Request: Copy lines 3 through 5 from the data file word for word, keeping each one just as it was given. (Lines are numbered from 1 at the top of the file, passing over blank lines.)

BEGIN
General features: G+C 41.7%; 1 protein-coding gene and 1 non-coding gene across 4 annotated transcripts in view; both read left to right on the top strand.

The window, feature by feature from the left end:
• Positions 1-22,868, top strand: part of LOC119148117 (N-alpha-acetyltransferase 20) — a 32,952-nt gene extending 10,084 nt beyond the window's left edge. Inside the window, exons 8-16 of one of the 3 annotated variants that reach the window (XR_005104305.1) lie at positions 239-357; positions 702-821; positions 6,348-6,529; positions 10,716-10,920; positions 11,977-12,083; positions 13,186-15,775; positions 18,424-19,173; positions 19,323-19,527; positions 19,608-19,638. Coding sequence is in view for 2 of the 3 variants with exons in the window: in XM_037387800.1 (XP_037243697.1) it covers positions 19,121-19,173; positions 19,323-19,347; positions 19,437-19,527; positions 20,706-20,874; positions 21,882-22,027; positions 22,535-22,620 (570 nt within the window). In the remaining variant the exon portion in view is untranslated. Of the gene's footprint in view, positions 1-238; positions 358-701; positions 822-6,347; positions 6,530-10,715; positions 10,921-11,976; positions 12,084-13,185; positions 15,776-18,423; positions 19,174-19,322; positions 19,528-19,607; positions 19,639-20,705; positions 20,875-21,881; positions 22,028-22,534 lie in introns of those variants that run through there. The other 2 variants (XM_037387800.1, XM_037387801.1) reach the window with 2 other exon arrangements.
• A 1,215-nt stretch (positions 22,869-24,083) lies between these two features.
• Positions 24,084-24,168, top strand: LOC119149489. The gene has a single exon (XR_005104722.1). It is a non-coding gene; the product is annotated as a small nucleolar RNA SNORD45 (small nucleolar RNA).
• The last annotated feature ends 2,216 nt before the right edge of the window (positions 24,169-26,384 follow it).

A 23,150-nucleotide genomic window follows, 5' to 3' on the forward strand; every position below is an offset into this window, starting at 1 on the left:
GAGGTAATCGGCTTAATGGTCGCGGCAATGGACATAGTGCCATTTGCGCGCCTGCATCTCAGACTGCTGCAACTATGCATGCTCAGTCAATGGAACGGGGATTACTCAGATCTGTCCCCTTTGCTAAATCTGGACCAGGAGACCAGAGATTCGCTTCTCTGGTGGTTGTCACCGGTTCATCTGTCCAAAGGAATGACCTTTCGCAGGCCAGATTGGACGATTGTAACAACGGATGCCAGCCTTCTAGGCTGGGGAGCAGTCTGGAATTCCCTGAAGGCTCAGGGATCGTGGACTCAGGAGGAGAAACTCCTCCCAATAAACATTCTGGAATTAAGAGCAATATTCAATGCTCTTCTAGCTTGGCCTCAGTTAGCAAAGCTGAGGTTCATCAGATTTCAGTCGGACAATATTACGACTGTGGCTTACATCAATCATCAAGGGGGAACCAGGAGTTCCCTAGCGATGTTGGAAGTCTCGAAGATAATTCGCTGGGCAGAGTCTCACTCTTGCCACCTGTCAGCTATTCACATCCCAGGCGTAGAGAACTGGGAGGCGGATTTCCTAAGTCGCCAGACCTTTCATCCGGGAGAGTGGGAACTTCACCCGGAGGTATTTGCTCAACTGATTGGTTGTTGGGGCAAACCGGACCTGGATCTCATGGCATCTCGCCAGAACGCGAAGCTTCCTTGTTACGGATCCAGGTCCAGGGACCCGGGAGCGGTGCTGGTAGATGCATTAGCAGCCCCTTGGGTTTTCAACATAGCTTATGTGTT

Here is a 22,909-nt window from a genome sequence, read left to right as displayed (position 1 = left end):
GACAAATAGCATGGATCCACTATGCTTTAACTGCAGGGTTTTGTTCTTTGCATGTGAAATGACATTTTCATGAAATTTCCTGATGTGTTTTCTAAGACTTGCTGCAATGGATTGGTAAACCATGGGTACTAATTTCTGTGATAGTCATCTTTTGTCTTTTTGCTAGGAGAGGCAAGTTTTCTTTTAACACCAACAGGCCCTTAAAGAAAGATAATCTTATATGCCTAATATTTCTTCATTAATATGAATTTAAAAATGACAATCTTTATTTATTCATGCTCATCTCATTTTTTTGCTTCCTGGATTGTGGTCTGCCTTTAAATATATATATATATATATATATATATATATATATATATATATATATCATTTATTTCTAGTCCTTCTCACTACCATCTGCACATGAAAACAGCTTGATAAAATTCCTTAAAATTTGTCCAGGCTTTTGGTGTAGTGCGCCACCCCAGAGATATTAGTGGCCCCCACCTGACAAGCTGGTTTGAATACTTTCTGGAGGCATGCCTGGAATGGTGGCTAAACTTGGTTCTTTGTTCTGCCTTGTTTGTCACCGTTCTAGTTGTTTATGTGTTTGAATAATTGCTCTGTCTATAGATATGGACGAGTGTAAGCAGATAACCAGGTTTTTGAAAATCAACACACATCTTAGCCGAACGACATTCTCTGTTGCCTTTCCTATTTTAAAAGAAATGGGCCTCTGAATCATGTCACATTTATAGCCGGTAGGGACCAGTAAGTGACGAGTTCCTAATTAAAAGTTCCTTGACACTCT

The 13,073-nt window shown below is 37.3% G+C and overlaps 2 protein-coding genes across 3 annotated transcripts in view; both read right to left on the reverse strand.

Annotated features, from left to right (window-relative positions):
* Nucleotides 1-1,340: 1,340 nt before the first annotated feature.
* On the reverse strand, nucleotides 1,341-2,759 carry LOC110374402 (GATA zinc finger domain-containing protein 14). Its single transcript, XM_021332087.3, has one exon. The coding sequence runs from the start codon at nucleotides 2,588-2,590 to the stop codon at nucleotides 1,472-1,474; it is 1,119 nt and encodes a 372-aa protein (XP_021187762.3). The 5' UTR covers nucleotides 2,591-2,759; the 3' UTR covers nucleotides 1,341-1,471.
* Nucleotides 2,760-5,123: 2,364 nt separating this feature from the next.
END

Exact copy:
• Positions 1-22,868, top strand: part of LOC119148117 (N-alpha-acetyltransferase 20) — a 32,952-nt gene extending 10,084 nt beyond the window's left edge. Inside the window, exons 8-16 of one of the 3 annotated variants that reach the window (XR_005104305.1) lie at positions 239-357; positions 702-821; positions 6,348-6,529; positions 10,716-10,920; positions 11,977-12,083; positions 13,186-15,775; positions 18,424-19,173; positions 19,323-19,527; positions 19,608-19,638. Coding sequence is in view for 2 of the 3 variants with exons in the window: in XM_037387800.1 (XP_037243697.1) it covers positions 19,121-19,173; positions 19,323-19,347; positions 19,437-19,527; positions 20,706-20,874; positions 21,882-22,027; positions 22,535-22,620 (570 nt within the window). In the remaining variant the exon portion in view is untranslated. Of the gene's footprint in view, positions 1-238; positions 358-701; positions 822-6,347; positions 6,530-10,715; positions 10,921-11,976; positions 12,084-13,185; positions 15,776-18,423; positions 19,174-19,322; positions 19,528-19,607; positions 19,639-20,705; positions 20,875-21,881; positions 22,028-22,534 lie in introns of those variants that run through there. The other 2 variants (XM_037387800.1, XM_037387801.1) reach the window with 2 other exon arrangements.
• A 1,215-nt stretch (positions 22,869-24,083) lies between these two features.
• Positions 24,084-24,168, top strand: LOC119149489. The gene has a single exon (XR_005104722.1). It is a non-coding gene; the product is annotated as a small nucleolar RNA SNORD45 (small nucleolar RNA).